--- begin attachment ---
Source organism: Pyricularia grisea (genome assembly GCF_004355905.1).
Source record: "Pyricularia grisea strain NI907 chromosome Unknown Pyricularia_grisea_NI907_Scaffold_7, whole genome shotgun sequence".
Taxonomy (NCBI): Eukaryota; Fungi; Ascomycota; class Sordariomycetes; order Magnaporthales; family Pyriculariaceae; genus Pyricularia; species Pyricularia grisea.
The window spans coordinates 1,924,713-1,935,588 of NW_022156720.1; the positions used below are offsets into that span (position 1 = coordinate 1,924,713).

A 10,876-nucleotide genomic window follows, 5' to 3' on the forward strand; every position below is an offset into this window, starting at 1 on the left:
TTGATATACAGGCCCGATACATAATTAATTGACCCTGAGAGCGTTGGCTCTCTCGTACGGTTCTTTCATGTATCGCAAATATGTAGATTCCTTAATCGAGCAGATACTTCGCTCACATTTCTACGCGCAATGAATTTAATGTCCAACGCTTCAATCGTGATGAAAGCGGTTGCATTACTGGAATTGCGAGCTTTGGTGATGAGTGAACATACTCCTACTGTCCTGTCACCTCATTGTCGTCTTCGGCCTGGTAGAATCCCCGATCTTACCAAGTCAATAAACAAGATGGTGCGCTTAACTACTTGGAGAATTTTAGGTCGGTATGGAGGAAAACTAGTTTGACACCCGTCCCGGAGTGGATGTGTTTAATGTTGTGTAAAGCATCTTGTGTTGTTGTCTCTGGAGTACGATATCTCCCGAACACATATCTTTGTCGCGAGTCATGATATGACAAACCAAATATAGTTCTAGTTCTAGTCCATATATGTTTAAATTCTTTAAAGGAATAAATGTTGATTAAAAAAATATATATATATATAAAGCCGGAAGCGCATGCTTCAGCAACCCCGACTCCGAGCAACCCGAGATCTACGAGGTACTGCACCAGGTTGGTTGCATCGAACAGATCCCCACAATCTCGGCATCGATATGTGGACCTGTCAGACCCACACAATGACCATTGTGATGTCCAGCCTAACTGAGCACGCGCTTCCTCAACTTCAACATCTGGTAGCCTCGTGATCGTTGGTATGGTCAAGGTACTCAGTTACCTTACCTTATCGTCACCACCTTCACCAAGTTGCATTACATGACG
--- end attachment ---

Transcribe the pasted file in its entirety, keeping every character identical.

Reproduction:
Source organism: Pyricularia grisea (genome assembly GCF_004355905.1).
Source record: "Pyricularia grisea strain NI907 chromosome Unknown Pyricularia_grisea_NI907_Scaffold_7, whole genome shotgun sequence".
Taxonomy (NCBI): Eukaryota; Fungi; Ascomycota; class Sordariomycetes; order Magnaporthales; family Pyriculariaceae; genus Pyricularia; species Pyricularia grisea.
The window spans coordinates 1,924,713-1,935,588 of NW_022156720.1; the positions used below are offsets into that span (position 1 = coordinate 1,924,713).

A 10,876-nucleotide genomic window follows, 5' to 3' on the forward strand; every position below is an offset into this window, starting at 1 on the left:
TTGATATACAGGCCCGATACATAATTAATTGACCCTGAGAGCGTTGGCTCTCTCGTACGGTTCTTTCATGTATCGCAAATATGTAGATTCCTTAATCGAGCAGATACTTCGCTCACATTTCTACGCGCAATGAATTTAATGTCCAACGCTTCAATCGTGATGAAAGCGGTTGCATTACTGGAATTGCGAGCTTTGGTGATGAGTGAACATACTCCTACTGTCCTGTCACCTCATTGTCGTCTTCGGCCTGGTAGAATCCCCGATCTTACCAAGTCAATAAACAAGATGGTGCGCTTAACTACTTGGAGAATTTTAGGTCGGTATGGAGGAAAACTAGTTTGACACCCGTCCCGGAGTGGATGTGTTTAATGTTGTGTAAAGCATCTTGTGTTGTTGTCTCTGGAGTACGATATCTCCCGAACACATATCTTTGTCGCGAGTCATGATATGACAAACCAAATATAGTTCTAGTTCTAGTCCATATATGTTTAAATTCTTTAAAGGAATAAATGTTGATTAAAAAAATATATATATATATAAAGCCGGAAGCGCATGCTTCAGCAACCCCGACTCCGAGCAACCCGAGATCTACGAGGTACTGCACCAGGTTGGTTGCATCGAACAGATCCCCACAATCTCGGCATCGATATGTGGACCTGTCAGACCCACACAATGACCATTGTGATGTCCAGCCTAACTGAGCACGCGCTTCCTCAACTTCAACATCTGGTAGCCTCGTGATCGTTGGTATGGTCAAGGTACTCAGTTACCTTACCTTATCGTCACCACCTTCACCAAGTTGCATTACATGACG